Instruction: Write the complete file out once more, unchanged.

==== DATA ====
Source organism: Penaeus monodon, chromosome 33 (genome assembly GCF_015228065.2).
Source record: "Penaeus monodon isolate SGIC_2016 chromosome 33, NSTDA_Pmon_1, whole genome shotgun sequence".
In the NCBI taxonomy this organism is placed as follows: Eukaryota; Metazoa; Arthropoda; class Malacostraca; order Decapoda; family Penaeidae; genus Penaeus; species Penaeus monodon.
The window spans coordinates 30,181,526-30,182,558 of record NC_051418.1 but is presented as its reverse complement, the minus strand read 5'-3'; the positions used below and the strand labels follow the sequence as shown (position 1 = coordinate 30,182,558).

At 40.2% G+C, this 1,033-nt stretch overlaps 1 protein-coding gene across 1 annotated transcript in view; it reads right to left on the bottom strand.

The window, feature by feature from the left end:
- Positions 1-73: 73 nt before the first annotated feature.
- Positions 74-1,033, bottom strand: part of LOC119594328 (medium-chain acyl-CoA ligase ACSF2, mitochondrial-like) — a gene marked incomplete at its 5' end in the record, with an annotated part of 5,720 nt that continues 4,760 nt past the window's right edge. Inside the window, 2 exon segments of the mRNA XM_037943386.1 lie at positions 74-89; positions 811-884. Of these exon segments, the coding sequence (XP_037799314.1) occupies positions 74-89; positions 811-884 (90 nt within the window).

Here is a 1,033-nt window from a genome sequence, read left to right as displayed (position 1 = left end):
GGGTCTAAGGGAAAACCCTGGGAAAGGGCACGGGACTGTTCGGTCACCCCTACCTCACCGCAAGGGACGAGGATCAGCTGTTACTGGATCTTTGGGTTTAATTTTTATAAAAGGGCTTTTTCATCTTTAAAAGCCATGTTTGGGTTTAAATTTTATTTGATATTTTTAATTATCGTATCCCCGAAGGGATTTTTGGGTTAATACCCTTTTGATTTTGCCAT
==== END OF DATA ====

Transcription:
Source organism: Penaeus monodon, chromosome 33 (genome assembly GCF_015228065.2).
Source record: "Penaeus monodon isolate SGIC_2016 chromosome 33, NSTDA_Pmon_1, whole genome shotgun sequence".
In the NCBI taxonomy this organism is placed as follows: Eukaryota; Metazoa; Arthropoda; class Malacostraca; order Decapoda; family Penaeidae; genus Penaeus; species Penaeus monodon.
The window spans coordinates 30,181,526-30,182,558 of record NC_051418.1 but is presented as its reverse complement, the minus strand read 5'-3'; the positions used below and the strand labels follow the sequence as shown (position 1 = coordinate 30,182,558).

At 40.2% G+C, this 1,033-nt stretch overlaps 1 protein-coding gene across 1 annotated transcript in view; it reads right to left on the bottom strand.

The window, feature by feature from the left end:
- Positions 1-73: 73 nt before the first annotated feature.
- Positions 74-1,033, bottom strand: part of LOC119594328 (medium-chain acyl-CoA ligase ACSF2, mitochondrial-like) — a gene marked incomplete at its 5' end in the record, with an annotated part of 5,720 nt that continues 4,760 nt past the window's right edge. Inside the window, 2 exon segments of the mRNA XM_037943386.1 lie at positions 74-89; positions 811-884. Of these exon segments, the coding sequence (XP_037799314.1) occupies positions 74-89; positions 811-884 (90 nt within the window).

Here is a 1,033-nt window from a genome sequence, read left to right as displayed (position 1 = left end):
GGGTCTAAGGGAAAACCCTGGGAAAGGGCACGGGACTGTTCGGTCACCCCTACCTCACCGCAAGGGACGAGGATCAGCTGTTACTGGATCTTTGGGTTTAATTTTTATAAAAGGGCTTTTTCATCTTTAAAAGCCATGTTTGGGTTTAAATTTTATTTGATATTTTTAATTATCGTATCCCCGAAGGGATTTTTGGGTTAATACCCTTTTGATTTTGCCAT